“The truth is, everyone likes to look down on someone. If your favorites are all avant-garde writers who throw in Sanskrit and German, you can look down on everyone. If your favorites are all Oprah Book Club books, you can at least look down on mystery readers. Mystery readers have sci-fi readers. Sci-fi can look down on fantasy. And yes, fantasy readers have their own snobbishness. I’ll bet this, though: in a hundred years, people will be writing a lot more dissertations on Harry Potter than on John Updike. Look, Charles Dickens wrote popular fiction. Shakespeare wrote popular fiction - until he wrote his sonnets, desperate to show the literati of his day that he was real artist. Edgar Allan Poe tied himself in knots because no one realized he was a genius. The core of the problem is how we want to define “literature”. The Latin root simply means “letters”. Those letters are either delivered - they connect with an audience - or they don’t. For some, that audience is a few thousand college professors and some critics. For others, its twenty million women desperate for romance in their lives. Those connections happen because the books successfully communicate something real about the human experience. Sure, there are trashy books that do really well, but that’s because there are trashy facets of humanity. What people value in their books - and thus what they count as literature - really tells you more about them than it does about the book.”

Brent Weeks (via victoriousvocabulary)

BAM

(via starsandatoms)

(via frith-in-thorns)

mariyapilipenko:

Last semester I did a song book to one of my favorite russian war songs. These are a few spreads that I like from it. The song is about a wounded soldier and all the things that he will never have. It’s super depressing and haunting, which is kind of why I like it. I translated the words as best as I could (better than google) and decided to paint using water color, rip my painting and then piece them back together. I was really happy with how it came out, considering that I had never done something like this before.
To see more of this book, click below…
https://mariya-pilipenko.squarespace.com/illustration/#/not-for-me-songbook/ mariyapilipenko:

Last semester I did a song book to one of my favorite russian war songs. These are a few spreads that I like from it. The song is about a wounded soldier and all the things that he will never have. It’s super depressing and haunting, which is kind of why I like it. I translated the words as best as I could (better than google) and decided to paint using water color, rip my painting and then piece them back together. I was really happy with how it came out, considering that I had never done something like this before.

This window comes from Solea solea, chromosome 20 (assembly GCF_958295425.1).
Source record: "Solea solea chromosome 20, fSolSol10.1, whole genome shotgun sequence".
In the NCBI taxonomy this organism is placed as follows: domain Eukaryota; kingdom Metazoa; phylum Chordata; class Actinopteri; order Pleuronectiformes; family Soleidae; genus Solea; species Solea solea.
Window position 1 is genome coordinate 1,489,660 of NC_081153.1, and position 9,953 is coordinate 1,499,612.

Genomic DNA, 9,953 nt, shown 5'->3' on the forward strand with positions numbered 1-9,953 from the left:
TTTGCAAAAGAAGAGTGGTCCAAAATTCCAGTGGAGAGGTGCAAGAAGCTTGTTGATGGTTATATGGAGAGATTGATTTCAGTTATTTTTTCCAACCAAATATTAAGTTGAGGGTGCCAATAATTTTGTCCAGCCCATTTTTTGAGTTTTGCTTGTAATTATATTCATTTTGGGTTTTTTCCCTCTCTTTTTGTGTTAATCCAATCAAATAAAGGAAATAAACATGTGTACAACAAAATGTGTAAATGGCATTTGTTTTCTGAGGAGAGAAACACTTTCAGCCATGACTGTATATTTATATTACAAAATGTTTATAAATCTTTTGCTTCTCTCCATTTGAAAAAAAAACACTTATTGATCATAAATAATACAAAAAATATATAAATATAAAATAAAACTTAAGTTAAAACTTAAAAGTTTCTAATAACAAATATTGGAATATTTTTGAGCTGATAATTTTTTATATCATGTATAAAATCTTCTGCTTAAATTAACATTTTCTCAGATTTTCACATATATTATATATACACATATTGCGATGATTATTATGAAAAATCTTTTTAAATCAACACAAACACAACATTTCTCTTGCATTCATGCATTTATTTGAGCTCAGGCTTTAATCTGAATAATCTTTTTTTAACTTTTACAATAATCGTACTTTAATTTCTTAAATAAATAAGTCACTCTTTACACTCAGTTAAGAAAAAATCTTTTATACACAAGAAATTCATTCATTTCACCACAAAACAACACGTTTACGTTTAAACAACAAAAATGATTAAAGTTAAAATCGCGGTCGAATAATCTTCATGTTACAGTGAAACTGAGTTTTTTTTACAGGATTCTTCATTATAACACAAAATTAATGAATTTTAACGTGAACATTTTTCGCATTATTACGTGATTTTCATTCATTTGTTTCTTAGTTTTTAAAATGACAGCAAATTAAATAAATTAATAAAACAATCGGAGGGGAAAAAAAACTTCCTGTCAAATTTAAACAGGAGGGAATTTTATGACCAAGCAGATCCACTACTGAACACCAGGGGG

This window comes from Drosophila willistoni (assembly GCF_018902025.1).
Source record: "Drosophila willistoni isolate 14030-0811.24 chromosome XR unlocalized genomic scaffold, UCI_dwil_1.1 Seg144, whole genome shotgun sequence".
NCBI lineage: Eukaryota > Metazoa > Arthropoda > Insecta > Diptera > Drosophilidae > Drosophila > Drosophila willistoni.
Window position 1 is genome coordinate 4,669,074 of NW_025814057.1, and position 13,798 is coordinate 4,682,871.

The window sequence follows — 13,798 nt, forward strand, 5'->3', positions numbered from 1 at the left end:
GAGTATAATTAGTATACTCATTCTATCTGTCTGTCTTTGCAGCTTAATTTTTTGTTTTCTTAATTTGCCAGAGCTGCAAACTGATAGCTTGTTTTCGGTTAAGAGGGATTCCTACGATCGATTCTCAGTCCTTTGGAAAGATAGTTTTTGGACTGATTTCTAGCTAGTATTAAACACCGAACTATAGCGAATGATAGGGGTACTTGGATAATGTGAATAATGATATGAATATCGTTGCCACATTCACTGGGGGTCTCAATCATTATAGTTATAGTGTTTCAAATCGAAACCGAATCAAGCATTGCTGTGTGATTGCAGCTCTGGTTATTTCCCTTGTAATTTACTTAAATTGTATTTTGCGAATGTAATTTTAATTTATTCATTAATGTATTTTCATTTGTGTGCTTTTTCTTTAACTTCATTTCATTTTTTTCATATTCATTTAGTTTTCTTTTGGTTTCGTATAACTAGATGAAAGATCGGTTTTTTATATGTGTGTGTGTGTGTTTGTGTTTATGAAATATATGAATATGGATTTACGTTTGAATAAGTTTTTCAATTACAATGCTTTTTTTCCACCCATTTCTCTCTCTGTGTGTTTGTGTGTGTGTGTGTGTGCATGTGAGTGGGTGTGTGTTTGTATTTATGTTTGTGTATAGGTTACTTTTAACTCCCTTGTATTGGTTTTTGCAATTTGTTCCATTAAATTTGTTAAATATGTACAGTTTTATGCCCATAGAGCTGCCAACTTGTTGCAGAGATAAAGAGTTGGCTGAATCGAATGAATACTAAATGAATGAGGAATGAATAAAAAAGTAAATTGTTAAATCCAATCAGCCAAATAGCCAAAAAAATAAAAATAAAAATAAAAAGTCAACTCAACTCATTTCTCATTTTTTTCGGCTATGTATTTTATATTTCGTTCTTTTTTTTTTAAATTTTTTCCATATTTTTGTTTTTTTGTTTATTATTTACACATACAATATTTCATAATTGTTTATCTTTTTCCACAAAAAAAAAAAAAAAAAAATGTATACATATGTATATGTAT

To see more of this book, click below…
https://mariya-pilipenko.squarespace.com/illustration/#/not-for-me-songbook/ mariyapilipenko:

Last semester I did a song book to one of my favorite russian war songs. These are a few spreads that I like from it. The song is about a wounded soldier and all the things that he will never have. It’s super depressing and haunting, which is kind of why I like it. I translated the words as best as I could (better than google) and decided to paint using water color, rip my painting and then piece them back together. I was really happy with how it came out, considering that I had never done something like this before.
To see more of this book, click below…
https://mariya-pilipenko.squarespace.com/illustration/#/not-for-me-songbook/

mariyapilipenko:

Last semester I did a song book to one of my favorite russian war songs. These are a few spreads that I like from it. The song is about a wounded soldier and all the things that he will never have. It’s super depressing and haunting, which is kind of why I like it. I translated the words as best as I could (better than google) and decided to paint using water color, rip my painting and then piece them back together. I was really happy with how it came out, considering that I had never done something like this before.

To see more of this book, click below…

https://mariya-pilipenko.squarespace.com/illustration/#/not-for-me-songbook/

(via spx)

nikoguardia:

Rockwell meets Bob’s

(via spx)

jessicamerizan:


Wtnv + trees

Zen philosophy for your day! jessicamerizan:


Wtnv + trees

Zen philosophy for your day! jessicamerizan:


Wtnv + trees

Zen philosophy for your day! jessicamerizan:


Wtnv + trees

Zen philosophy for your day! jessicamerizan:


Wtnv + trees

Zen philosophy for your day! jessicamerizan:


Wtnv + trees

Zen philosophy for your day! jessicamerizan:


Wtnv + trees

Zen philosophy for your day! jessicamerizan:


Wtnv + trees

Zen philosophy for your day! jessicamerizan:


Wtnv + trees

Zen philosophy for your day!

jessicamerizan:

Wtnv + trees

Zen philosophy for your day!

Guess who is a brunette again?